One of the most successful examples of positioning in tech was accomplished by Salesforce. Salesforce — not software! This absolutely brilliant idea by Marc Benioff led to complete domination in enterprise software marketing for the last 16 years. And the concept is still working well to this day.

Slack is another great example of positioning. Slack positioned itself from the beginning as an anti-email app instead of just another enterprise communications tool. Stewart Butterfield, the founder of Slack, doesn’t actually believe Slack will replace email but his beautiful positioning strategy has forced people in tech to talk about Slack and take sides. You know your positioning works when major publications are writing headlines such as “How E-Mail Killer Slack Will Change the Future of Work”.

There are different techniques for positioning: against a competitor, a market leader, a follower, product attribute/benefits, users, etc. In some cases, you can create perception of the product by focusing on just one word or phrase. To fully explain positioning, we’d need at least another article and more likely a book. Meanwhile, check the reference section for great books and resources on the topic of positioning.

PART 5: How to design strategic messaging

Let’s assume for the purpose of brevity that you’ve thought about and developed the “why” vision statement for your organization. After that, the design process for strategic messaging can be broken down into a series of discovery-validation feedback loops.

First, you have to pick a set of tools that you will be using consistently throughout this process. You will need to select a target customer profile and a strategic messaging framework. The target customer framework will ensure that you record initial discovery interviews in a consistent and structured way. We’ll discuss this in more detail later.

Based on your initial discovery interviews, you will develop detailed target customer profiles with a set of values that correspond with each target customer profile involved in the buying process. The rest of the process involves careful fine tuning of your value statements by validating your assumptions with another round of interviews. Only when your value statements are finished can you move on to designing higher level messaging such as your positioning statement, 25-word description and tagline.

5.1. Pick Target Customer & Messaging Framework

Before you start with discovery interviews, you need to choose a framework that you will consistently use during the interviews. The framework is just an Excel table or Word doc that you will use to summarize every interview.

In my article on lead scoring and lead nurturing, I described how FIT and PAIN framework applies to the target customer profile. So let’s break down what constitutes FIT/PAIN characteristics of the target customer.


There are a few value messaging maps you can find online. There is no right or wrong framework. You should aim to find the one that fits your company purpose best or you can modify an existing one. I took a few ideas and created my own version of a value messaging map that fits SaaS companies with multiple target customers in the buying process.


This is what a final strategic messaging map looks like. The order in which you fill it out is important, so we will come back to that later. In the meantime, let’s define each item in the strategic messaging map (see table below):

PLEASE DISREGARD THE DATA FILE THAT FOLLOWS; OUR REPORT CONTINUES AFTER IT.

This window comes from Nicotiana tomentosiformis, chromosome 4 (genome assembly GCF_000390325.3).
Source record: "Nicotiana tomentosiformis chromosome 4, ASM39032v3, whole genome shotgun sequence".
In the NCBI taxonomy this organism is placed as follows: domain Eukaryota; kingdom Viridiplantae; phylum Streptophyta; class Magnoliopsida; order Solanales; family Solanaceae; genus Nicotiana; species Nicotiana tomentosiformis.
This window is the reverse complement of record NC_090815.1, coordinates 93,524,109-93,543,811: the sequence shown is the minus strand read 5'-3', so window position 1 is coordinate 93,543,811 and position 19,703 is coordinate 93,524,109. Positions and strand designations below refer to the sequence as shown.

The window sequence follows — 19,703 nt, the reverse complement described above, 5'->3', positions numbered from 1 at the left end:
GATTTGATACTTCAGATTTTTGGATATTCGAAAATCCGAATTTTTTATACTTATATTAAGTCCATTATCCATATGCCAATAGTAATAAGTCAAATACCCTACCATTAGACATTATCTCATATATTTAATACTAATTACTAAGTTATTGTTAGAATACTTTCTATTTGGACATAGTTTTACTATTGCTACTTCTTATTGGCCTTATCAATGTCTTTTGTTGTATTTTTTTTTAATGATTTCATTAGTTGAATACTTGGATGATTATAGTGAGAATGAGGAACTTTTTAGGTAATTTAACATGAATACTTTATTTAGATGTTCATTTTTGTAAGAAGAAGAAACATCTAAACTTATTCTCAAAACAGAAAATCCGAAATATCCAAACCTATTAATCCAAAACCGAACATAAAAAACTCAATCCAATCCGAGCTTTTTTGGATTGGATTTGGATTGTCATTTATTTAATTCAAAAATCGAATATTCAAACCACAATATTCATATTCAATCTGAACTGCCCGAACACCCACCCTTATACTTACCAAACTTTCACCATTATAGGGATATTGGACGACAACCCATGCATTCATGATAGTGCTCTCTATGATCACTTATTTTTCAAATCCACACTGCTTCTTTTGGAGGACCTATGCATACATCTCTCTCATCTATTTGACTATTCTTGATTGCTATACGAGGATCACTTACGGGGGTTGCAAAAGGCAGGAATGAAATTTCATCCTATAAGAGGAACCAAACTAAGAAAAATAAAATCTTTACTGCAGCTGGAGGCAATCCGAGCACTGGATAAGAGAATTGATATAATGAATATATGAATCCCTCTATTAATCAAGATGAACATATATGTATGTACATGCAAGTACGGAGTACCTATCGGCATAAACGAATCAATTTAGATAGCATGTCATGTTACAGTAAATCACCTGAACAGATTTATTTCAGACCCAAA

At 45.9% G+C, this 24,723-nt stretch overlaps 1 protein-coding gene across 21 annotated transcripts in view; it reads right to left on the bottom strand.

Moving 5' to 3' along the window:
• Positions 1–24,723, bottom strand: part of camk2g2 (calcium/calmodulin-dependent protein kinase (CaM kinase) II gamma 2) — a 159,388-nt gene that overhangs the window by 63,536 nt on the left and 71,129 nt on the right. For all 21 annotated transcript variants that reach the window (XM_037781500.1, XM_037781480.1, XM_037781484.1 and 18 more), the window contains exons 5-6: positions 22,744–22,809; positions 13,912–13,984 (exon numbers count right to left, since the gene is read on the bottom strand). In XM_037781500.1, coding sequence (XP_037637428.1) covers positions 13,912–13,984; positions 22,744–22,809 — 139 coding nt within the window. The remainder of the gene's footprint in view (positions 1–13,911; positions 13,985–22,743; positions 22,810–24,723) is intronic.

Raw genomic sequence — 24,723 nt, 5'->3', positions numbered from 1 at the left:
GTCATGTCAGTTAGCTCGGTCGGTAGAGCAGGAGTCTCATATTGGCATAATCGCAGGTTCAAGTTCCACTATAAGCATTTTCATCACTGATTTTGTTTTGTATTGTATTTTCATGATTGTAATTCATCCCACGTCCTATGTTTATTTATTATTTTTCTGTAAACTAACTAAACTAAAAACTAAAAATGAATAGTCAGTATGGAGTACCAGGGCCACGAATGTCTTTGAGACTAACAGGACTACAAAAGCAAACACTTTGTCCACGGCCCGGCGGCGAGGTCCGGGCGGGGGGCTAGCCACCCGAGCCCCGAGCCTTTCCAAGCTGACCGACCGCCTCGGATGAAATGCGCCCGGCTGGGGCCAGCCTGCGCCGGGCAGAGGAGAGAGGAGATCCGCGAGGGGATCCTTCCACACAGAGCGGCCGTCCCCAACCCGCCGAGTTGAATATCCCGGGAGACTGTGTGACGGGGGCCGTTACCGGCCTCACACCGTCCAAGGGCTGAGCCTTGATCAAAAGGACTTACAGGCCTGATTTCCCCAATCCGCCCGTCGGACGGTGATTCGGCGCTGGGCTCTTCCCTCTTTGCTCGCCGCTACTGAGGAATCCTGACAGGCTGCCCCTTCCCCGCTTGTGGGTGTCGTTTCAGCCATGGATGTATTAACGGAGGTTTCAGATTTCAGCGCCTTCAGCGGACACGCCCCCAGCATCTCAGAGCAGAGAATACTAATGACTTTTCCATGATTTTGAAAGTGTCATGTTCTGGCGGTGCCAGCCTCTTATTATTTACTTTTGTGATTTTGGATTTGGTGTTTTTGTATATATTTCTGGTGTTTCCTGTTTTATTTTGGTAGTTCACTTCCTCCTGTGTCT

5.2. Discovery

The goal of the discovery process is to create a detailed target customer profile by collecting as much information about your current customers and prospects as you can. Create a list of questions for each person you are planning to interview to ensure quality feedback.

Interview sales reps

Pick the top 5–10 sales reps to interview. The number will depend on the size of your organization. Sales reps will do almost anything to close deals and great sales people are very aware of the problems that prospects have.

  • Ask them to identify a target customer
  • Ask about the easiest deals they’ve closed
  • Ask about the biggest deals they’ve closed
  • Ask about the toughest deal they’ve closed
  • Ask about a recently lost prospect and the reasons
  • Ask them to state the pain that most customers have
  • Ask what questions they ask prospects to identify their pain
  • Ask what customers they have the best relationship with (these are the customers you will be interviewing later)

Tip: make sure that you interview sales reps one-on-one. You want to avoid groupthink and prevent group leaders influencing the rest of the team.

Interview the product owner and a few customer success managers

Interviewing sales reps is a must, but interviewing the product manager and customer success manager can give you a different perspective. Focus on questions that help you understand how customers talk about the product and how your team talks about the product with customers. Keep questions open-ended and record responses.

Listen to the prospect (shadow sales calls)

Shadowing a sales call with a prospect is the best way to get close to your target customer. Prospects have had few interactions with your company and product and their original perception about the product aren’t yet changed or influenced. The questions prospects will ask and objections that they will voice are important indicators of how they perceive your company and product. Also take note of the words they use. One of the easiest ways to improve messaging is to simply use the same words your ideal prospects are using. If you do this, you are sure to focus in on the most important points.

The feedback you will receive from shadowing sales calls with prospects will often differ from what sales reps communicated during the one-on-one interviews.

NOTE: I strongly believe that shadowing sales calls with prospects should be a must for every new employee onboarding process, regardless of their title. There is no better way to learn about your product and how customers perceive the product than shadowing a real sales call with prospects.

Interview the last 5–10 lost prospects